The factors that cause hip laxity and the development of dysplasia occur in the first few months of the puppy's life. Sometime between birth, when the cartilagenous tissues of the hip joint have the capacity to become a perfectly constructed ball and socket joint, and when the puppy is four or five months old, the soft tissues of the pelvis fail to provide the support necessary to keep the femoral head properly seated in the hip socket. As a result, the joint doesn't develop properly, then abnormal biomechanical forces exacerbated by environmental factors such as weight and inappropriate exercise begin the cycle of damage and inflammation that result in dysplasia and osteoarthritis.
In very young human and canine subjects with unstable coxofemoral joints, hip dysplasia can be prevented and the instability corrected if the congruity of the components of the hip joint is maintained and if femoral subluxation does not occur. If proper congruity cannot be maintained, the hip joint becomes malformed in a relatively short time. The changes in the bones and cartilage of the hip are thus the indirect result of failure of the soft tissues to support full congruity of the bony components of the hip.
Few genes so far analyzed directly affect osseous structures. [This is still true.] The shape of bones reflects changes by biomechanical stresses.
The spread of hip dysplasia centers around the genetic transmission and heritability of certain body size, type, conformation, movement, growth pattern, and temperament. This conclusion is based on the facts that the prevalence of hip dysplasia is approximately the same in a number of breeds with similar body characteristics and there is no gene flow between these purebred breeds. Since these facts must be respected, biomechanical and environmental factors associated with certain body conformation and size must be considered as the causes.
According to Riser, the risk factors for hip dysplasia are related to the features of a dog and its breed that result in a mismatch between the forces necessary to maintain congruency of the hip joint and the support the soft tissues are able to provide during the critical first few months of life. By the time the puppy is 6 months old, the strength of the supporting tissues and ossification of the bones should be adequate to prevent the development of hip dysplasia under normal circumstances. Prevention of hip dysplasia will come both from reducing the genetic risk factors through selection and from avoiding situations that could result in joint instability or incongruity.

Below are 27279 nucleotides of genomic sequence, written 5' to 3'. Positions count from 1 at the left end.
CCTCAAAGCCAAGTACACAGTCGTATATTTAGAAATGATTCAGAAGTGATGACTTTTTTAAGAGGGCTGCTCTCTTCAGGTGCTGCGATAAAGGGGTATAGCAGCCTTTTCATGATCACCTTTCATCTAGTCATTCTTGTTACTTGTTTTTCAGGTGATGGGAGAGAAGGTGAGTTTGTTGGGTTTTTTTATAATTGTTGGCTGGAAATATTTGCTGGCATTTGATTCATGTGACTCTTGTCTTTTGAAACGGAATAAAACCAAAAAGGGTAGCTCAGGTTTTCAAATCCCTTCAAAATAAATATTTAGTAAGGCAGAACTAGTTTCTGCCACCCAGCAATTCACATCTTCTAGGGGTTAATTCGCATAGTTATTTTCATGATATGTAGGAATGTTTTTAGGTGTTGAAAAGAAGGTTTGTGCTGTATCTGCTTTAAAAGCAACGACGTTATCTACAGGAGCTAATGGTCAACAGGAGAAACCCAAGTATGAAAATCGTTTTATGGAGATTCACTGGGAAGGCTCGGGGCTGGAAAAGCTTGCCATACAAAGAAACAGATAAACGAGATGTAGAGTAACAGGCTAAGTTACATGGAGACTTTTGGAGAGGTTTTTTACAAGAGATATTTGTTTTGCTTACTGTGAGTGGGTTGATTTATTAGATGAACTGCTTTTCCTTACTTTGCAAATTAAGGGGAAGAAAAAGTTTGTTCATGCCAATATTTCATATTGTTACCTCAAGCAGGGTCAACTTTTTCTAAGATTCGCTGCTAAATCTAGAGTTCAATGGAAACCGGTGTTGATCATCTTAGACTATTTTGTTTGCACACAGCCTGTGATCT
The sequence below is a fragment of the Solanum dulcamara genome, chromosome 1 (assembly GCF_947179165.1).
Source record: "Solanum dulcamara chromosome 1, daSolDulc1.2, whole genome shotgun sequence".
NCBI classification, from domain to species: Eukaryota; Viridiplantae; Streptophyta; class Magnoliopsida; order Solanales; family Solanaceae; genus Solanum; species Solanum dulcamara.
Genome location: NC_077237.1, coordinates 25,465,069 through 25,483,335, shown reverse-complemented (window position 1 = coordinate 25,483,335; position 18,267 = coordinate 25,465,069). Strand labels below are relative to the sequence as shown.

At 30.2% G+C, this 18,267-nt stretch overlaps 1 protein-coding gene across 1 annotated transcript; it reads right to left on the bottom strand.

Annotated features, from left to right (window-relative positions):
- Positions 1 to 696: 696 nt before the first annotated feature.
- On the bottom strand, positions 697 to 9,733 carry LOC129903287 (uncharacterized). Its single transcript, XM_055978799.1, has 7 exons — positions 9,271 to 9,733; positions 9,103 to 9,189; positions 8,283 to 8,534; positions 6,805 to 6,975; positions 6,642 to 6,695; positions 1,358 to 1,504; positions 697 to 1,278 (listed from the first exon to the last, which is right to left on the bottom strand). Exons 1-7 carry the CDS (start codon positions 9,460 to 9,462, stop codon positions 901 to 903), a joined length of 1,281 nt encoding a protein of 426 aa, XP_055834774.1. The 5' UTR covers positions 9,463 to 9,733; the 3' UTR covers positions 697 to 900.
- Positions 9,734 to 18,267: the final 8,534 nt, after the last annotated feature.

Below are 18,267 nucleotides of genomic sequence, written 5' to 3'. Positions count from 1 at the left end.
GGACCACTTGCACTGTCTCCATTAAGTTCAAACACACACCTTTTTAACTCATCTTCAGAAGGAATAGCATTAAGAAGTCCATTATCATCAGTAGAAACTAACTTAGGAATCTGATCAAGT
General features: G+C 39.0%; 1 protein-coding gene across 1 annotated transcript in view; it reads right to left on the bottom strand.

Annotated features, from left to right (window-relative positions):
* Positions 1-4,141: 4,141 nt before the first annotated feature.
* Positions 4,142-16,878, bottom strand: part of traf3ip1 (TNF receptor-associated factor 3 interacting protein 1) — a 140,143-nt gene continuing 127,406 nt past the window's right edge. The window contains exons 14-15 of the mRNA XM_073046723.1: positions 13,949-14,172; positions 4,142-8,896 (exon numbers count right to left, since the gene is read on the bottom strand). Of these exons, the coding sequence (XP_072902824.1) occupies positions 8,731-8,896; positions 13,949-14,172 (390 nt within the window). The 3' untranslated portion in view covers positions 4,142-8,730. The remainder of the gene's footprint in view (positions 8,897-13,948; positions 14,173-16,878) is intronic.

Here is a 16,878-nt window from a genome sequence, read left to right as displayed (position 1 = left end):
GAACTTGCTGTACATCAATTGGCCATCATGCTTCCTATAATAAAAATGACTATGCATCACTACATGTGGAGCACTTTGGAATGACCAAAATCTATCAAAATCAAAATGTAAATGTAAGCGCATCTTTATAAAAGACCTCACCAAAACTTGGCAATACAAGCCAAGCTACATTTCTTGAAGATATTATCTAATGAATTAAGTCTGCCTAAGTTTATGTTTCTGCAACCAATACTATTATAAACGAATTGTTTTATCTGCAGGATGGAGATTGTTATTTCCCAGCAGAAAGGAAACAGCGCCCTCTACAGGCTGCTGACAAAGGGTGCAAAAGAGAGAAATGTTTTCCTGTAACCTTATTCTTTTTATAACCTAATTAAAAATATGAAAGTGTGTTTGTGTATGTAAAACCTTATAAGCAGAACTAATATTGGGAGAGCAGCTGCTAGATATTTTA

The literature review and report of our work presented here have revealed a basis for optimism in controlling and reducing the prevalence of hip dysplasia in both man and animals...In children, it is basically the test for hip laxity at birth, and for the dog it is restriction of breeding only those animals with radiographically normal hips. Both in children and dogs, hip dysplasia is, for the most part, a ‘man-made’ problem and can be controlled if man will use the tools at his disposal.
These findings uphold the validity of our two premises that (1) hip dysplasia occurs only if hip joint instability and joint incongruity are present in the young child or animal; and (2) the disease can be prevented if hip joint congruity can be maintained until ossification makes the acetabulum less plastic and the abductor muscles and supporting soft tissues become sufficiently strong and functional to prevent femoral head subluxation.
Genetic selection and management of environmental risks are both necessary to lower the frequency of hip dysplasia. For selection to be effective, we need to recognize that some of the traits that are valued as part of breed type are themselves risk factors for development of hip dysplasia. Selecting for faster growth and ever increasing size will confound efforts to produce dogs with better hips. Likewise, inadequate weight management of both puppies and adults is an environmental factor that dramatically increases the risk of developing dysplastic hips. Finally, we should use a little common sense about activities that are appropriate for puppies (see below...).
Understanding Hip and Elbow Dysplasia
Starts 4 January 2016
Wayne Riser DVM was on the faculty of the vet school at the Univ. of Pennsylvania and was also the founder and first Program Director of OFA. In 1975, he published a collection of papers in the journal Veterinary Pathology that,taken together, represented a summary of what was known at the time about the disease of hip dysplasia in the dog. Much of what Riser had to say about anatomy, growth, development, and biomechanics forty years ago is just as relevant to breeders and dog owners today.